This indictment must be read in the light of the fact that Prof. Barnes is an avowed feminist, in favor of woman suffrage and the “equality of the sexes." Obviously he ought to be on the side of Herbert Spencer, who held "the minds of women to be unlike (those of men) both quantitatively and qualitatively. I believe" (he said) “the difference to result from a physiological necessity, and that no amount of culture can obliterate it." The American writer, however, adopts only the first half of the hypothesis. Having demonstrated the persistent nature of feminine characteristics, and shown that so far from being masculinized by education, education is feminized by them, he is still prepared to allow that the difference in male and female mentality "might have been produced by environment and ideals, and may hence give way to education.” Without attempting to dogmatize on the vexed question of sex, it may be stated that both maleness and femaleness are inherited by each individual, the dominance of the one over the other determining the sex. Masculine qualities are not uncommon in women, nor feminine ones in men, but on what biological grounds is it assumed that the best type of female must approximate most closely to the male? And why should it be taken for granted that the world has no use for the characteristically feminine mentality? It is not a question of inferiority and superiority, but of difference in kind and function. There is no more startling evidence that modern women have got out of touch with reality than the low opinion some of them profess to entertain of their own natural functions, qualities, and place in society. The writer has heard a very clever and thoughtful woman regret that, although she had found great happiness in marriage and maternity, her engagement had cut short a promising academic career which might have opened out to original work. "After all," she said, "anyone can have children!" At a famous high-school, some years ago,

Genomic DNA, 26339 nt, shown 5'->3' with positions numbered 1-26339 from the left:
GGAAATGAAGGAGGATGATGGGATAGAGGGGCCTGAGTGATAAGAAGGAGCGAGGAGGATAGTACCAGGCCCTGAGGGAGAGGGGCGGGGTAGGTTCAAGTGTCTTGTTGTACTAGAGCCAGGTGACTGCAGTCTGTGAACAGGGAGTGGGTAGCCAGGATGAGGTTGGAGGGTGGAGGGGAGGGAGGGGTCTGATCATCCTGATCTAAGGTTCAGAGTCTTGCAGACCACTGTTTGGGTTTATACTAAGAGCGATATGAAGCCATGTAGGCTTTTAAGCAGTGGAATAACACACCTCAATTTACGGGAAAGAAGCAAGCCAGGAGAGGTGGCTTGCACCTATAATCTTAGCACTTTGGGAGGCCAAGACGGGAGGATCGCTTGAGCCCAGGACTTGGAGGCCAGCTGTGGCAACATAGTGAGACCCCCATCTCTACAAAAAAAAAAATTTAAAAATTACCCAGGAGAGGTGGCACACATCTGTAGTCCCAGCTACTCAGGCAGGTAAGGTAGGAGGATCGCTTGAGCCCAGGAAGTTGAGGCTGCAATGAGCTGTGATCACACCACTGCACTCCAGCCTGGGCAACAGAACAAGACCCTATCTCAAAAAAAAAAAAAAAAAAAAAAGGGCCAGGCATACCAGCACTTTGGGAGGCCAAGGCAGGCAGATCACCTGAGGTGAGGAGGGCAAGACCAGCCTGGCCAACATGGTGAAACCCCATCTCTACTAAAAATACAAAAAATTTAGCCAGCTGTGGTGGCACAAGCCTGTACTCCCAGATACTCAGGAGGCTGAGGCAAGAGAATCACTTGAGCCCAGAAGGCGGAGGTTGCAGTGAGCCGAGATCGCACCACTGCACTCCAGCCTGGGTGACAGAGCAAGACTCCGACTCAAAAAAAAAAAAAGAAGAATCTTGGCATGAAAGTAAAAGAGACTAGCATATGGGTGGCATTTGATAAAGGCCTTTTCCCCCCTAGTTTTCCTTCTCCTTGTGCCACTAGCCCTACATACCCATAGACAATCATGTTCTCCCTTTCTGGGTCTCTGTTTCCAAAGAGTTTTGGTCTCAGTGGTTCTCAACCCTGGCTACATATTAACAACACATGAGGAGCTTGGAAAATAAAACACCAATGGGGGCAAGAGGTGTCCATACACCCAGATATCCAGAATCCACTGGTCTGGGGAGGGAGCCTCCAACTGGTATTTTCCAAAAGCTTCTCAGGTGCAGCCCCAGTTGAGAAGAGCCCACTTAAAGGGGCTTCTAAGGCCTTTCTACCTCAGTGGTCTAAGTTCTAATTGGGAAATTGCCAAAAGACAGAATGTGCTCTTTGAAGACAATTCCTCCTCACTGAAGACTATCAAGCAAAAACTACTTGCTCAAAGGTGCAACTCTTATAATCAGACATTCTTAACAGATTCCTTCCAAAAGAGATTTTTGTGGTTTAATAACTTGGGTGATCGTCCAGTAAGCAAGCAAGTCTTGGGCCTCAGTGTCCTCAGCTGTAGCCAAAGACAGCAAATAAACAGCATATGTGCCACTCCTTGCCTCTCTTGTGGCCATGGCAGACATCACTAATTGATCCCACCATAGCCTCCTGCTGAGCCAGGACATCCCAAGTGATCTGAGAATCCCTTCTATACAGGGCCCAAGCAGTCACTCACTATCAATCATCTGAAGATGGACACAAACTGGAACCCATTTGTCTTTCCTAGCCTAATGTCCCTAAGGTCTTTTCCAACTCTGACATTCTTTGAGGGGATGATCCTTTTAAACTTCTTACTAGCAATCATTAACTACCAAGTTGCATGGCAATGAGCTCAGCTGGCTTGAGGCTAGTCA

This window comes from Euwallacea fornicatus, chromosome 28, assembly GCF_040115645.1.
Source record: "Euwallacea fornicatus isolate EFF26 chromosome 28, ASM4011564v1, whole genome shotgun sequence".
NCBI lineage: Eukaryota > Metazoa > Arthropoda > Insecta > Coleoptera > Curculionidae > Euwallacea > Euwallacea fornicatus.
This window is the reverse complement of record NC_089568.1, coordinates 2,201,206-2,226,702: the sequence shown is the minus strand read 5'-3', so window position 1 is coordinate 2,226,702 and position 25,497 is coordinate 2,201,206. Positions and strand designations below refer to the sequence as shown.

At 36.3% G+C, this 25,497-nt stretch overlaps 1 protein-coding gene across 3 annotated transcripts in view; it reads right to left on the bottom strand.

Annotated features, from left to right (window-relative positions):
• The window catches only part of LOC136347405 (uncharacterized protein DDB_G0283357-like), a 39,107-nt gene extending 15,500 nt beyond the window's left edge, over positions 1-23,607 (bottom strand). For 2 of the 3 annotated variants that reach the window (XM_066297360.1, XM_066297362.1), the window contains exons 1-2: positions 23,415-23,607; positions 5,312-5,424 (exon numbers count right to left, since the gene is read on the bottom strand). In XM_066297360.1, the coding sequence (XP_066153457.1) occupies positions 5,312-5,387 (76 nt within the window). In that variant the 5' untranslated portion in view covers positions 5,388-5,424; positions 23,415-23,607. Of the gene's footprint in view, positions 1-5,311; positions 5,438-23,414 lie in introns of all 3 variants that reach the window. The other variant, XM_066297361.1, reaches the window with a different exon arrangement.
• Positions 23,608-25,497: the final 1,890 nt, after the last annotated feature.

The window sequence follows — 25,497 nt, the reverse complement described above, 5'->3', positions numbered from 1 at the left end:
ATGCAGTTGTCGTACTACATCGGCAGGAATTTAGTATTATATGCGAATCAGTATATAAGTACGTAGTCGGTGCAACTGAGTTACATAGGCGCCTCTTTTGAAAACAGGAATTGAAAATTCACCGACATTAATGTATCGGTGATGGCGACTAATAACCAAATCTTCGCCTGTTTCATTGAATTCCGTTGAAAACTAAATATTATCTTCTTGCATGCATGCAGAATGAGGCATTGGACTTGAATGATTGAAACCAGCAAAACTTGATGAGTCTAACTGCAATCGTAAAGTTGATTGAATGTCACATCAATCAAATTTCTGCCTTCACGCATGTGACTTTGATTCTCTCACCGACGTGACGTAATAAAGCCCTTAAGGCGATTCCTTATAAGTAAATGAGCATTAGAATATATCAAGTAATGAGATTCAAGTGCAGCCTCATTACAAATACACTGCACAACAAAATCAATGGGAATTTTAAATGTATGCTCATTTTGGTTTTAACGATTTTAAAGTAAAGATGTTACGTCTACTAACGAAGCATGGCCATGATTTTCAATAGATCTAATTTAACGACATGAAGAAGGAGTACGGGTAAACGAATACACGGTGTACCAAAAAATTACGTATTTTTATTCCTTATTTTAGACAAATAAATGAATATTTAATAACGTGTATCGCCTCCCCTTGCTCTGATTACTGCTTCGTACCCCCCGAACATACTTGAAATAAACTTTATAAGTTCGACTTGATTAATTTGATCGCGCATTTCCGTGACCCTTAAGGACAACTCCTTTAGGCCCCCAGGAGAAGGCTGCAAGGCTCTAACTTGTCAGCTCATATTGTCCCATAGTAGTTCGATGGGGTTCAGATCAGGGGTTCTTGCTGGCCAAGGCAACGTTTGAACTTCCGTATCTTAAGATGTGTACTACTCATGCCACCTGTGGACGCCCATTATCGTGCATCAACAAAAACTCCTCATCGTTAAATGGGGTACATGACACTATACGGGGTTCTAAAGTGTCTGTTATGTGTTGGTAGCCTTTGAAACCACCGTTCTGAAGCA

the news of the early marriage of a favorite old pupil was met with the comment, “What a waste!" To Rosa Mayreder maternity is merely woman's handicap in the march of progress. Curiously enough, the subtlety of the feminine mind is able to find something meritorious in the performance of these lowly duties, so that she who submits to them is sometimes considered to be heroically sacrificing her higher possibilities on the altar of the family. We shall see presently to what conclusion this habit of mind leads in the studies of an advanced feminist.
The prominence and admiration gained in public spheres nowadays by the child-free woman have created a spurious standard; and many women who would otherwise have been contented with their natural functions are utterly demoralized by the glare and glitter of the careers of their "free and independent" sisters. Three factors keep the truth from coming out. First, the novelty of these careers has still glamor enough to blind those who follow them; secondly, they are too proud to confess, if they feel the emptiness of life; and thirdly, if Miss Cicely Hamilton is to be believed, we are really witnessing the development of a neuter sex, to which these women may belong. The "efficiency" of such women is the subject of panegyrics by their own sex. In any case, the average house-keeping, motherly type of woman is now inclined to under-value her own work and sphere, and to believe that her brilliant unmarried or childless sister, who writes or speaks or does political, professional, or social work, is more useful, is haping a “fuller life," than the mere wife and mother. It is a question of values. Feminists, as Ellen Key points out, are not essentially concerned to prove that women can do, or should do, the same work as men, but it is